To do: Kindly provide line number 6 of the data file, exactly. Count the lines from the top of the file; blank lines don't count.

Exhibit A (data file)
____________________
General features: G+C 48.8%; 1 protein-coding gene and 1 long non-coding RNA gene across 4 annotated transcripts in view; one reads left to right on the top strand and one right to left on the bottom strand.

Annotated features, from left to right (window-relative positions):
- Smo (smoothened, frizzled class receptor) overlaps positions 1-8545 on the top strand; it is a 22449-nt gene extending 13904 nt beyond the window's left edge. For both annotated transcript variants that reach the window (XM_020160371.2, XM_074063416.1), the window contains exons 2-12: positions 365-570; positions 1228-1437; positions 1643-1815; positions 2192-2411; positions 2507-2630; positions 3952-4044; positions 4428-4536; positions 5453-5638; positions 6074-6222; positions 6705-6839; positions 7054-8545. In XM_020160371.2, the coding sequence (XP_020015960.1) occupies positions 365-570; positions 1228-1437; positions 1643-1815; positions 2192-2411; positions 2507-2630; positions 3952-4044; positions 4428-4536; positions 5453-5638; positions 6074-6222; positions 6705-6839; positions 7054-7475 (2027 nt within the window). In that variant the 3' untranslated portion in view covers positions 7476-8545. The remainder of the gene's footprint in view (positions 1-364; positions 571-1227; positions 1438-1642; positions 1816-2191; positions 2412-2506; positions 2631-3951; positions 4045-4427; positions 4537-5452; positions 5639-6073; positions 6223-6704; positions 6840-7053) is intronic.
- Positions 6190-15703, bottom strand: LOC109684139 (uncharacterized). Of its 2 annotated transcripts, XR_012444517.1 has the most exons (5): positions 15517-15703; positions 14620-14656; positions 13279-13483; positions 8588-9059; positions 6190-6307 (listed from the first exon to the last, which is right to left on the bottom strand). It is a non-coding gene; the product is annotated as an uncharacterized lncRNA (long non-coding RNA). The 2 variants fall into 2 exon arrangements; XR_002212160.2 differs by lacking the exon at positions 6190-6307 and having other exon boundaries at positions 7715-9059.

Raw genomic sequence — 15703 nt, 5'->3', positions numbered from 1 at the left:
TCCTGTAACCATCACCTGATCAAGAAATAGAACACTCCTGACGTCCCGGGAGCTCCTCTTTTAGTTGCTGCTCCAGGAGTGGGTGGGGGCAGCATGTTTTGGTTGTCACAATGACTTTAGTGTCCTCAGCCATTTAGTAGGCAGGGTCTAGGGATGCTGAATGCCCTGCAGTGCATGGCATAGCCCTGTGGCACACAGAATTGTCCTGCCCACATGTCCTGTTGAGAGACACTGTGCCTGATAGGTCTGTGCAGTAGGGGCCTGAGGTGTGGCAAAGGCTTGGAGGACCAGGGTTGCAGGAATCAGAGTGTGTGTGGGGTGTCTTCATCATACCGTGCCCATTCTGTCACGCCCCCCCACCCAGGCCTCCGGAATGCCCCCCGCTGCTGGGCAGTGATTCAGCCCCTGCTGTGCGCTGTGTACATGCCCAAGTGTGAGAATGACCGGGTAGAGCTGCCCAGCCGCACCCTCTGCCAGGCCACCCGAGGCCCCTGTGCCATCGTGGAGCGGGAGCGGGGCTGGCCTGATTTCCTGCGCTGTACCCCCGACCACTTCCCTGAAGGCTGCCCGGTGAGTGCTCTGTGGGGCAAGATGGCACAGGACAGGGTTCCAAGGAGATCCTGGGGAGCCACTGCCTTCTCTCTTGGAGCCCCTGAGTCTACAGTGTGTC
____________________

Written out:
TCCTGTAACCATCACCTGATCAAGAAATAGAACACTCCTGACGTCCCGGGAGCTCCTCTTTTAGTTGCTGCTCCAGGAGTGGGTGGGGGCAGCATGTTTTGGTTGTCACAATGACTTTAGTGTCCTCAGCCATTTAGTAGGCAGGGTCTAGGGATGCTGAATGCCCTGCAGTGCATGGCATAGCCCTGTGGCACACAGAATTGTCCTGCCCACATGTCCTGTTGAGAGACACTGTGCCTGATAGGTCTGTGCAGTAGGGGCCTGAGGTGTGGCAAAGGCTTGGAGGACCAGGGTTGCAGGAATCAGAGTGTGTGTGGGGTGTCTTCATCATACCGTGCCCATTCTGTCACGCCCCCCCACCCAGGCCTCCGGAATGCCCCCCGCTGCTGGGCAGTGATTCAGCCCCTGCTGTGCGCTGTGTACATGCCCAAGTGTGAGAATGACCGGGTAGAGCTGCCCAGCCGCACCCTCTGCCAGGCCACCCGAGGCCCCTGTGCCATCGTGGAGCGGGAGCGGGGCTGGCCTGATTTCCTGCGCTGTACCCCCGACCACTTCCCTGAAGGCTGCCCGGTGAGTGCTCTGTGGGGCAAGATGGCACAGGACAGGGTTCCAAGGAGATCCTGGGGAGCCACTGCCTTCTCTCTTGGAGCCCCTGAGTCTACAGTGTGTC